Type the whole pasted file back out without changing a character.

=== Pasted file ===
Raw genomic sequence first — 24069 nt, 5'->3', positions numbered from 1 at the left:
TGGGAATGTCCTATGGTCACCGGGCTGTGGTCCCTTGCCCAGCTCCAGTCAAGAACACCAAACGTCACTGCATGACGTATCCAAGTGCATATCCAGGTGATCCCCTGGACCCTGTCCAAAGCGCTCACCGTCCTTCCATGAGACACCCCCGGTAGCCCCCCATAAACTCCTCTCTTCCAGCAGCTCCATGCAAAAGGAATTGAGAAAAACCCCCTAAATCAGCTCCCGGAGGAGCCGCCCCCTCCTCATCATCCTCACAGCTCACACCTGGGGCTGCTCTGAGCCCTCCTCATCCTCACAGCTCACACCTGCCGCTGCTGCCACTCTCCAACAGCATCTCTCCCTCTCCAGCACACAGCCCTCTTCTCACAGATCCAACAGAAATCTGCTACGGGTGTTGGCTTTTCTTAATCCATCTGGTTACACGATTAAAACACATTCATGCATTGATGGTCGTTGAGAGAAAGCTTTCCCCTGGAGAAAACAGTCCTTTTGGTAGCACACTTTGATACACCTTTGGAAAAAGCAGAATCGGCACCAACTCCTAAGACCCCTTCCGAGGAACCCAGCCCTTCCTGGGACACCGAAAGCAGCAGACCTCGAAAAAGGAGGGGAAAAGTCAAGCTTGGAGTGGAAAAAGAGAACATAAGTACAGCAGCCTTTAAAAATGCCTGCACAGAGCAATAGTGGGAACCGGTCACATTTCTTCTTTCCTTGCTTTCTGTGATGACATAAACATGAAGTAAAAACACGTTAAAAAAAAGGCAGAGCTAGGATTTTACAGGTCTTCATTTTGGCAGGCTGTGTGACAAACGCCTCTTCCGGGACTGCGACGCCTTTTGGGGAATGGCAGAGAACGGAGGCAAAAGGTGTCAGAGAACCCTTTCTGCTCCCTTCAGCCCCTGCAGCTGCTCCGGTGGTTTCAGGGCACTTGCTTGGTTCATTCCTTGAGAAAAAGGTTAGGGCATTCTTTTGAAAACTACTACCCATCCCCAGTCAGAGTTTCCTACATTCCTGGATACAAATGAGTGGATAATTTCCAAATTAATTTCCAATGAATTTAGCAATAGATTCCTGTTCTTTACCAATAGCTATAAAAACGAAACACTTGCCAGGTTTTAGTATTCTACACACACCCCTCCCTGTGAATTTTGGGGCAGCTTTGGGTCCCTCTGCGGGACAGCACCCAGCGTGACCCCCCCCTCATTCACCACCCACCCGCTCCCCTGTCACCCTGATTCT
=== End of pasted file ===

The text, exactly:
Raw genomic sequence first — 24069 nt, 5'->3', positions numbered from 1 at the left:
TGGGAATGTCCTATGGTCACCGGGCTGTGGTCCCTTGCCCAGCTCCAGTCAAGAACACCAAACGTCACTGCATGACGTATCCAAGTGCATATCCAGGTGATCCCCTGGACCCTGTCCAAAGCGCTCACCGTCCTTCCATGAGACACCCCCGGTAGCCCCCCATAAACTCCTCTCTTCCAGCAGCTCCATGCAAAAGGAATTGAGAAAAACCCCCTAAATCAGCTCCCGGAGGAGCCGCCCCCTCCTCATCATCCTCACAGCTCACACCTGGGGCTGCTCTGAGCCCTCCTCATCCTCACAGCTCACACCTGCCGCTGCTGCCACTCTCCAACAGCATCTCTCCCTCTCCAGCACACAGCCCTCTTCTCACAGATCCAACAGAAATCTGCTACGGGTGTTGGCTTTTCTTAATCCATCTGGTTACACGATTAAAACACATTCATGCATTGATGGTCGTTGAGAGAAAGCTTTCCCCTGGAGAAAACAGTCCTTTTGGTAGCACACTTTGATACACCTTTGGAAAAAGCAGAATCGGCACCAACTCCTAAGACCCCTTCCGAGGAACCCAGCCCTTCCTGGGACACCGAAAGCAGCAGACCTCGAAAAAGGAGGGGAAAAGTCAAGCTTGGAGTGGAAAAAGAGAACATAAGTACAGCAGCCTTTAAAAATGCCTGCACAGAGCAATAGTGGGAACCGGTCACATTTCTTCTTTCCTTGCTTTCTGTGATGACATAAACATGAAGTAAAAACACGTTAAAAAAAAGGCAGAGCTAGGATTTTACAGGTCTTCATTTTGGCAGGCTGTGTGACAAACGCCTCTTCCGGGACTGCGACGCCTTTTGGGGAATGGCAGAGAACGGAGGCAAAAGGTGTCAGAGAACCCTTTCTGCTCCCTTCAGCCCCTGCAGCTGCTCCGGTGGTTTCAGGGCACTTGCTTGGTTCATTCCTTGAGAAAAAGGTTAGGGCATTCTTTTGAAAACTACTACCCATCCCCAGTCAGAGTTTCCTACATTCCTGGATACAAATGAGTGGATAATTTCCAAATTAATTTCCAATGAATTTAGCAATAGATTCCTGTTCTTTACCAATAGCTATAAAAACGAAACACTTGCCAGGTTTTAGTATTCTACACACACCCCTCCCTGTGAATTTTGGGGCAGCTTTGGGTCCCTCTGCGGGACAGCACCCAGCGTGACCCCCCCCTCATTCACCACCCACCCGCTCCCCTGTCACCCTGATTCT